A Victorian couple attacked by their pet deer exchanged goodbyes after realising one or both of them would not survive.
The husband suffered fatal puncture wounds from the deer’s antlers in April 2019. He had raised the buck from a fawn.
A hog deer pictured at Tidal River.Credit:Matt Hoskins / Parks Victoria
His wife was flown to hospital for treatment and survived.
Coroner John Olle has now recommended local councils consider making registration of pet deer compulsory, to ensure owners are aware of the dangers of raising the animals.
The deer’s behaviour had changed in the days before the incident and the man, identified as MD in coronial findings, was no longer prepared to go into its enclosure, his wife said.
It is believed he was trying to untangle the deer’s antlers from a fence when he was attacked and pinned to the ground.
His wife and their son ran to his aid, bringing stones, timber and a crossbow to protect themselves.
The son ran to get a gun from the shed but returned when he heard his mother scream. She had tried to put herself between the deer and her husband, and the animal turned on her.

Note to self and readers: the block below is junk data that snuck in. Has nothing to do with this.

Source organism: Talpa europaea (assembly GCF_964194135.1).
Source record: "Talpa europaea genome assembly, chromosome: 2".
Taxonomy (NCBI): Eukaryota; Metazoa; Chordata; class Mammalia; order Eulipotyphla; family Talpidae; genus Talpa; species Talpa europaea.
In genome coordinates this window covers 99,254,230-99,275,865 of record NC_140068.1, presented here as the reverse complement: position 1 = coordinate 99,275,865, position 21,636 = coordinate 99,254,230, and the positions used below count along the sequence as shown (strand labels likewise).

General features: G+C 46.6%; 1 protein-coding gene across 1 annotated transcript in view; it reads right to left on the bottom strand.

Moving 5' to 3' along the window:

A paramedic who lived next door to the family went to help and fired three shots at the deer, which did not seem to be affected.
He helped the woman from the enclosure before returning for her husband, who died at the scene.
More than 20 people went to Victorian hospital emergency departments with injuries caused by deer between 2010 and 2020, Olle found.
“Even when bred in captivity, deer do not make good pets,” he said.
While they can be tamed, they become increasingly unmanageable as they mature, he said. During mating season, which runs four to five weeks from late March in Australia, male deer exert dominance over each other.
“Domesticated deer may attack humans during mating season and can turn dangerous to protect their young,” he said.
The coroner also recommended Agriculture Victoria circulate a safety warning or information about best practice for de-antlering deer before mating season.
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